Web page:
While you may be used to comparing light bulbs and products by wattage, a new unit of measurement has taken the spotlight: the lumen. So, what is a lumen? Although it’s difficult to compare watts and lumens directly, we want to share some guidelines on understanding the relationship between them.
What is a Lumen?
Lumens have become the most prominent unit of measurement for brightness, but what exactly are they? A lumen is a unit that describes the amount of light provided over a given area. Each lumen is about equal to the light output of a single candle. Essentially, a lumen is a measurement of brightness itself.
Lumens vs. Watts
The fundamental difference between these two units is what exactly each of them measure. We just learned that lumens measure the output or “brightness” of a given light source. On the contrary, watts measure the amount of energy required to produce a particular level of brightness.
While a comparison between watts and lumens isn’t apples to apples, some correlations can be made to help you choose the lighting solution best for you (see chart below). For instance, if a standard 40-watt bulb delivers about 450 lumens of light (actual light output varies by product and manufacturer), we can assume that 1-watt of consumption is necessary for an output of about 11.25 lumens.
Even though conversions like this can be helpful, they don’t take into account many other factors that influence the brightness of a light. Some of these neglected factors include concentration and color temperature.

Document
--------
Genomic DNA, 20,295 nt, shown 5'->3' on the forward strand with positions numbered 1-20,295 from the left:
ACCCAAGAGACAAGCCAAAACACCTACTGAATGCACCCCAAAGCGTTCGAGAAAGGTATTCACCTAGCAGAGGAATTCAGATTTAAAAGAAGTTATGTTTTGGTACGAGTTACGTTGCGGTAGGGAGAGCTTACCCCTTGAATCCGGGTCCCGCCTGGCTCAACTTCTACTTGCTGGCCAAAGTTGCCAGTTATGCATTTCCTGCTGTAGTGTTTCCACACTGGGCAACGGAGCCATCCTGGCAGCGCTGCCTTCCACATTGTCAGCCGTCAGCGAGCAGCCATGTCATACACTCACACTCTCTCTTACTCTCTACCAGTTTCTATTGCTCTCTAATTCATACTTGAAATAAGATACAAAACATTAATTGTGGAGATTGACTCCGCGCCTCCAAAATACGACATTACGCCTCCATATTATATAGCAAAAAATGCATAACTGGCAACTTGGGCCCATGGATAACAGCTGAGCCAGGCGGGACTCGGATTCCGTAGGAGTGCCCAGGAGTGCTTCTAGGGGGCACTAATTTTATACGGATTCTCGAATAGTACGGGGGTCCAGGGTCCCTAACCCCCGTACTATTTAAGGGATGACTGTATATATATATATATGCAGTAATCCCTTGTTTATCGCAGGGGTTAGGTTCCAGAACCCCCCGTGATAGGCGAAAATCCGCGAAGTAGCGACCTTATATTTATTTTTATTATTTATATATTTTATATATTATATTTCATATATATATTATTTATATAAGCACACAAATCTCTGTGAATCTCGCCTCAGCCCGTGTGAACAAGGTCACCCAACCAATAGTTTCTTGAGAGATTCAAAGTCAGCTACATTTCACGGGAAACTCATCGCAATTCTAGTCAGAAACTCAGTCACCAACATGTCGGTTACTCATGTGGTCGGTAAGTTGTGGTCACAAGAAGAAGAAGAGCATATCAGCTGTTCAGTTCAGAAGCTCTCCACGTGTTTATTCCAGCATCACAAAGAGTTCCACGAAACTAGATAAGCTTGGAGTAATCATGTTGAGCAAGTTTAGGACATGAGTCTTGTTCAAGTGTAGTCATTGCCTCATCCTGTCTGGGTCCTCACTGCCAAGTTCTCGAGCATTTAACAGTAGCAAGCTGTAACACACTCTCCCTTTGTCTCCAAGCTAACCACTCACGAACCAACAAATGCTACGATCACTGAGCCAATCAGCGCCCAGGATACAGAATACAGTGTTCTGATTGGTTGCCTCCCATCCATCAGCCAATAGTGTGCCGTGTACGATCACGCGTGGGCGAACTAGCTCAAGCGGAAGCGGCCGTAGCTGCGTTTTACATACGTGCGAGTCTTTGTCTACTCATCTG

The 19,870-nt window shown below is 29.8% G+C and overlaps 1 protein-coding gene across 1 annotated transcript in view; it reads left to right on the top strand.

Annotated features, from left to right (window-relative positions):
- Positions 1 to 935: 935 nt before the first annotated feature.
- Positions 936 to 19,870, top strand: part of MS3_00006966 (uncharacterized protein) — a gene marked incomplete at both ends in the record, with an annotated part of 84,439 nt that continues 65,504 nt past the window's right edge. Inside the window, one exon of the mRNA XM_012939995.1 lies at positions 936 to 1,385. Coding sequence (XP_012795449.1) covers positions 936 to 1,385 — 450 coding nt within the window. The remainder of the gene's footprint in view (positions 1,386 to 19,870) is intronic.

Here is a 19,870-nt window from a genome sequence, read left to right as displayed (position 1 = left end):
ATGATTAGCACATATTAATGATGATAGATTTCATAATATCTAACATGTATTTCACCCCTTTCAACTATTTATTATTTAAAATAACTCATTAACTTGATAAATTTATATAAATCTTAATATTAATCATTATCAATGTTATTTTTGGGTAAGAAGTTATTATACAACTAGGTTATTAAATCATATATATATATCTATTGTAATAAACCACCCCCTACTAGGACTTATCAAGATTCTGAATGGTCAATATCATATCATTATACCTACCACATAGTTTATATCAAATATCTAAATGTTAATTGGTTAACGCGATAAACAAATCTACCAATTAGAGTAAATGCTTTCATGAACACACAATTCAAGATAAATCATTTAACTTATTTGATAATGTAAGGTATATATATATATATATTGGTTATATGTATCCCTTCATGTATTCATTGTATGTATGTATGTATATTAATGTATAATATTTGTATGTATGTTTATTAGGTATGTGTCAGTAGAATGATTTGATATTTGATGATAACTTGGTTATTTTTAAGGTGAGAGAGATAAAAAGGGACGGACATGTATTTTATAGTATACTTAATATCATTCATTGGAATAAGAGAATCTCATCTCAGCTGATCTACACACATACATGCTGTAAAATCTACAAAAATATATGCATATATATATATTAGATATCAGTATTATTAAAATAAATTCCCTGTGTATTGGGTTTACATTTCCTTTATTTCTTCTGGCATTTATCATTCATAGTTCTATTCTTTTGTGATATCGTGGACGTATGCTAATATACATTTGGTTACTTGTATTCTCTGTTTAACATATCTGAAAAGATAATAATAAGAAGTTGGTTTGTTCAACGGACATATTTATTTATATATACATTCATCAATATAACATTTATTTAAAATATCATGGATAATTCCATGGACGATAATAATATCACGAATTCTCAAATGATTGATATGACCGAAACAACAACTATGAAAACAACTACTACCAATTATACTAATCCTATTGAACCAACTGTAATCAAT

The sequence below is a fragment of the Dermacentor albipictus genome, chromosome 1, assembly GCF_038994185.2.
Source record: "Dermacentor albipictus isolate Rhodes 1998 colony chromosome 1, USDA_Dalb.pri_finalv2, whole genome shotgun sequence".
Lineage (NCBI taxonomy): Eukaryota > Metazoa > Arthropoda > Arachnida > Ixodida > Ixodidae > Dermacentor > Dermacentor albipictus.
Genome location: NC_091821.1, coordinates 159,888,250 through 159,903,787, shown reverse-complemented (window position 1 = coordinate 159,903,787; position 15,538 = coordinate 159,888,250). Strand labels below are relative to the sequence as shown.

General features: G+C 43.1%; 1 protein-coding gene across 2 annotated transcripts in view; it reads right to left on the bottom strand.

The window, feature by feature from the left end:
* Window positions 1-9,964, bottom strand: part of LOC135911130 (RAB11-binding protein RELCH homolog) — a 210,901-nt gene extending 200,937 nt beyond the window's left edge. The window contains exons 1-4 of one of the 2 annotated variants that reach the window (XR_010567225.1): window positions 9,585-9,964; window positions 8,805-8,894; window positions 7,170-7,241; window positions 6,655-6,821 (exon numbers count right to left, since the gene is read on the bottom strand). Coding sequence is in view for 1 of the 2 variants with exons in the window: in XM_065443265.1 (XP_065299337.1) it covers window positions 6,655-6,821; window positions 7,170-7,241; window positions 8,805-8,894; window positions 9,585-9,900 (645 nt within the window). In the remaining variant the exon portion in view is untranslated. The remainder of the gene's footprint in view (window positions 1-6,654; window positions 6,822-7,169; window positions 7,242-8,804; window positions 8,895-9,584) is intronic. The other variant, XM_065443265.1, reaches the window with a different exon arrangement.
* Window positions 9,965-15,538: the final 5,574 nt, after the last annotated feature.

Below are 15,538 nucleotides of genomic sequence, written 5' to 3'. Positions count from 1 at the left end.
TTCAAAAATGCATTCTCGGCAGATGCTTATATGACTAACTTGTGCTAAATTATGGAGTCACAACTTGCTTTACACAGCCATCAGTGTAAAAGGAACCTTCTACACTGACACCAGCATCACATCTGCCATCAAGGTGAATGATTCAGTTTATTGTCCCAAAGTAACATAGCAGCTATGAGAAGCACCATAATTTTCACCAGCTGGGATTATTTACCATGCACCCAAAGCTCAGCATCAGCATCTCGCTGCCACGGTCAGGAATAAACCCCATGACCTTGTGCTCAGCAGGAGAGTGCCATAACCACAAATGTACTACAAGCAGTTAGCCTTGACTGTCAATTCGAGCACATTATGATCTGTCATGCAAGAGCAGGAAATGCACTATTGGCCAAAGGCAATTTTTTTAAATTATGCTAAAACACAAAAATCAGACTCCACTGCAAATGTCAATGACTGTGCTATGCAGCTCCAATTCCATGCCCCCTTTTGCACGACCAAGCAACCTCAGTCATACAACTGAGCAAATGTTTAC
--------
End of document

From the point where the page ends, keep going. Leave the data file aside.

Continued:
As we've moved toward more energy-efficient solutions in the 21st century, the light bulb label has adapted. The introduction of new technology almost always brings change. Lighting regulation amendments call for information, such as lumens and bulb life, to be included on the packaging of light bulbs, in order to better communicate brightness and energy efficiency.
One term you may be seeing more often is “color temperature." Color temperature describes the shade of light coming from a given source and is measured in Kelvins. Your typical “white” light falls between 2700K and 6000K. The higher the measurement in Kelvins, the cooler the light will appear.
A cooler light color temperature of 5000K and higher is most similar to natural daylight, while 3000K and below is closer to the color temperature of your standard incandescent bulb. Due to such variations, we often recommend looking to color temperature as another indication of “brightness," depending on your specific lighting needs.
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